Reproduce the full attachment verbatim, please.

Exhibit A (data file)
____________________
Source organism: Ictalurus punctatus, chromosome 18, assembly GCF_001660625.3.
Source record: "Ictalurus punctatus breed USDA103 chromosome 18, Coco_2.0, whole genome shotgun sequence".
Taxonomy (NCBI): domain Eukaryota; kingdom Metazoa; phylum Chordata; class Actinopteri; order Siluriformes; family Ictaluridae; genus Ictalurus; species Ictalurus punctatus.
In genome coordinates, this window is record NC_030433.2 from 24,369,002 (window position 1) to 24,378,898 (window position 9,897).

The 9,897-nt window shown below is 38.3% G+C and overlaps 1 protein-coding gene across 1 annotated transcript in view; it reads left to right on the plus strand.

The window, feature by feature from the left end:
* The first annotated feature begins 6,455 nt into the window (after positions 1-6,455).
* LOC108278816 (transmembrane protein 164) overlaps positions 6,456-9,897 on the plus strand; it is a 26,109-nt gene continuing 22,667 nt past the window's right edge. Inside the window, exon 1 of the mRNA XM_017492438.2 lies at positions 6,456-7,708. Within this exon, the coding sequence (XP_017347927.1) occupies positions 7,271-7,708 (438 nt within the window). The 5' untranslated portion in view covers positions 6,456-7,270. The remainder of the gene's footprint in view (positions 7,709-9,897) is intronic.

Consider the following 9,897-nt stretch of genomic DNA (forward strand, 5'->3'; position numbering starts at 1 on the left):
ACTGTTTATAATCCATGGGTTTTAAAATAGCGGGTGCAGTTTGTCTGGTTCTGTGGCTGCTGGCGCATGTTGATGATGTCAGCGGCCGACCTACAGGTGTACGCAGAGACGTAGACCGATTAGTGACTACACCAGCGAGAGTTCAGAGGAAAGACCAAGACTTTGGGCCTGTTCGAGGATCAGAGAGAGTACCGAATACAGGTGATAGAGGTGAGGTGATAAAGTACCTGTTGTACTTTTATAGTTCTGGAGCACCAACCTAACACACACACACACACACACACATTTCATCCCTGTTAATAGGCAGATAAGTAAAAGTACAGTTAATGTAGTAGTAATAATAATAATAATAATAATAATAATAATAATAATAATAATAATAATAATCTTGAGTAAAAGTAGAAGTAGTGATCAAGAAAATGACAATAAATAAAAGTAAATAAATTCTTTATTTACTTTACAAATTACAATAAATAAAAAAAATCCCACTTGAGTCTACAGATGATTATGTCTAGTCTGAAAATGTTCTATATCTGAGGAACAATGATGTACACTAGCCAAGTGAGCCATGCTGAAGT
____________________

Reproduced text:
Source organism: Ictalurus punctatus, chromosome 18, assembly GCF_001660625.3.
Source record: "Ictalurus punctatus breed USDA103 chromosome 18, Coco_2.0, whole genome shotgun sequence".
Taxonomy (NCBI): domain Eukaryota; kingdom Metazoa; phylum Chordata; class Actinopteri; order Siluriformes; family Ictaluridae; genus Ictalurus; species Ictalurus punctatus.
In genome coordinates, this window is record NC_030433.2 from 24,369,002 (window position 1) to 24,378,898 (window position 9,897).

The 9,897-nt window shown below is 38.3% G+C and overlaps 1 protein-coding gene across 1 annotated transcript in view; it reads left to right on the plus strand.

The window, feature by feature from the left end:
* The first annotated feature begins 6,455 nt into the window (after positions 1-6,455).
* LOC108278816 (transmembrane protein 164) overlaps positions 6,456-9,897 on the plus strand; it is a 26,109-nt gene continuing 22,667 nt past the window's right edge. Inside the window, exon 1 of the mRNA XM_017492438.2 lies at positions 6,456-7,708. Within this exon, the coding sequence (XP_017347927.1) occupies positions 7,271-7,708 (438 nt within the window). The 5' untranslated portion in view covers positions 6,456-7,270. The remainder of the gene's footprint in view (positions 7,709-9,897) is intronic.

Consider the following 9,897-nt stretch of genomic DNA (forward strand, 5'->3'; position numbering starts at 1 on the left):
ACTGTTTATAATCCATGGGTTTTAAAATAGCGGGTGCAGTTTGTCTGGTTCTGTGGCTGCTGGCGCATGTTGATGATGTCAGCGGCCGACCTACAGGTGTACGCAGAGACGTAGACCGATTAGTGACTACACCAGCGAGAGTTCAGAGGAAAGACCAAGACTTTGGGCCTGTTCGAGGATCAGAGAGAGTACCGAATACAGGTGATAGAGGTGAGGTGATAAAGTACCTGTTGTACTTTTATAGTTCTGGAGCACCAACCTAACACACACACACACACACACACATTTCATCCCTGTTAATAGGCAGATAAGTAAAAGTACAGTTAATGTAGTAGTAATAATAATAATAATAATAATAATAATAATAATAATAATAATAATAATAATCTTGAGTAAAAGTAGAAGTAGTGATCAAGAAAATGACAATAAATAAAAGTAAATAAATTCTTTATTTACTTTACAAATTACAATAAATAAAAAAAATCCCACTTGAGTCTACAGATGATTATGTCTAGTCTGAAAATGTTCTATATCTGAGGAACAATGATGTACACTAGCCAAGTGAGCCATGCTGAAGT